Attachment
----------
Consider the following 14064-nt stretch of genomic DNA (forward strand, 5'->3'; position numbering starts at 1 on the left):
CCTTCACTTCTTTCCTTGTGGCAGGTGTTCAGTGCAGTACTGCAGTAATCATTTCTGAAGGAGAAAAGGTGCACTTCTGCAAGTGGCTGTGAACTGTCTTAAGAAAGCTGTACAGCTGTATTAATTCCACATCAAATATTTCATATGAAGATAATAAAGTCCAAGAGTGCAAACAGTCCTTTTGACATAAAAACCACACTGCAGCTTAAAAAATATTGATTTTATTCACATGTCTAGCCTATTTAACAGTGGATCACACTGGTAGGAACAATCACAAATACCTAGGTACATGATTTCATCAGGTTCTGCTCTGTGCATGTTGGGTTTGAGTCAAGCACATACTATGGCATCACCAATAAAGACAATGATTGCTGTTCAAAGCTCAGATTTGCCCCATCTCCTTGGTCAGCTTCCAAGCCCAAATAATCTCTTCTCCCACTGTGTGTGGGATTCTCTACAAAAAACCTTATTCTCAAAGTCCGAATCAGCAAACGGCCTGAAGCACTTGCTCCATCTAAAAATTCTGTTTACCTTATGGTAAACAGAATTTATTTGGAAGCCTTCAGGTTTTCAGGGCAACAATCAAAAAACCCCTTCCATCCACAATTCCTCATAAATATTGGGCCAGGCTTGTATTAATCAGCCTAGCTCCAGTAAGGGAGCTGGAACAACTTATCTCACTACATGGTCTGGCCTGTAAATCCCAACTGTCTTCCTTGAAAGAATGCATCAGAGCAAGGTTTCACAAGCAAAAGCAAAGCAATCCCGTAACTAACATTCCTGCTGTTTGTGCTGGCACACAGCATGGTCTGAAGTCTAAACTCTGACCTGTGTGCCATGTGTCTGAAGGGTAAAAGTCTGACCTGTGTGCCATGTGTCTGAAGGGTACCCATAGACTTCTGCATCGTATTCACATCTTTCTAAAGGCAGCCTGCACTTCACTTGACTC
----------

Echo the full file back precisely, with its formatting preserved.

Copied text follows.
Consider the following 14064-nt stretch of genomic DNA (forward strand, 5'->3'; position numbering starts at 1 on the left):
CCTTCACTTCTTTCCTTGTGGCAGGTGTTCAGTGCAGTACTGCAGTAATCATTTCTGAAGGAGAAAAGGTGCACTTCTGCAAGTGGCTGTGAACTGTCTTAAGAAAGCTGTACAGCTGTATTAATTCCACATCAAATATTTCATATGAAGATAATAAAGTCCAAGAGTGCAAACAGTCCTTTTGACATAAAAACCACACTGCAGCTTAAAAAATATTGATTTTATTCACATGTCTAGCCTATTTAACAGTGGATCACACTGGTAGGAACAATCACAAATACCTAGGTACATGATTTCATCAGGTTCTGCTCTGTGCATGTTGGGTTTGAGTCAAGCACATACTATGGCATCACCAATAAAGACAATGATTGCTGTTCAAAGCTCAGATTTGCCCCATCTCCTTGGTCAGCTTCCAAGCCCAAATAATCTCTTCTCCCACTGTGTGTGGGATTCTCTACAAAAAACCTTATTCTCAAAGTCCGAATCAGCAAACGGCCTGAAGCACTTGCTCCATCTAAAAATTCTGTTTACCTTATGGTAAACAGAATTTATTTGGAAGCCTTCAGGTTTTCAGGGCAACAATCAAAAAACCCCTTCCATCCACAATTCCTCATAAATATTGGGCCAGGCTTGTATTAATCAGCCTAGCTCCAGTAAGGGAGCTGGAACAACTTATCTCACTACATGGTCTGGCCTGTAAATCCCAACTGTCTTCCTTGAAAGAATGCATCAGAGCAAGGTTTCACAAGCAAAAGCAAAGCAATCCCGTAACTAACATTCCTGCTGTTTGTGCTGGCACACAGCATGGTCTGAAGTCTAAACTCTGACCTGTGTGCCATGTGTCTGAAGGGTAAAAGTCTGACCTGTGTGCCATGTGTCTGAAGGGTACCCATAGACTTCTGCATCGTATTCACATCTTTCTAAAGGCAGCCTGCACTTCACTTGACTC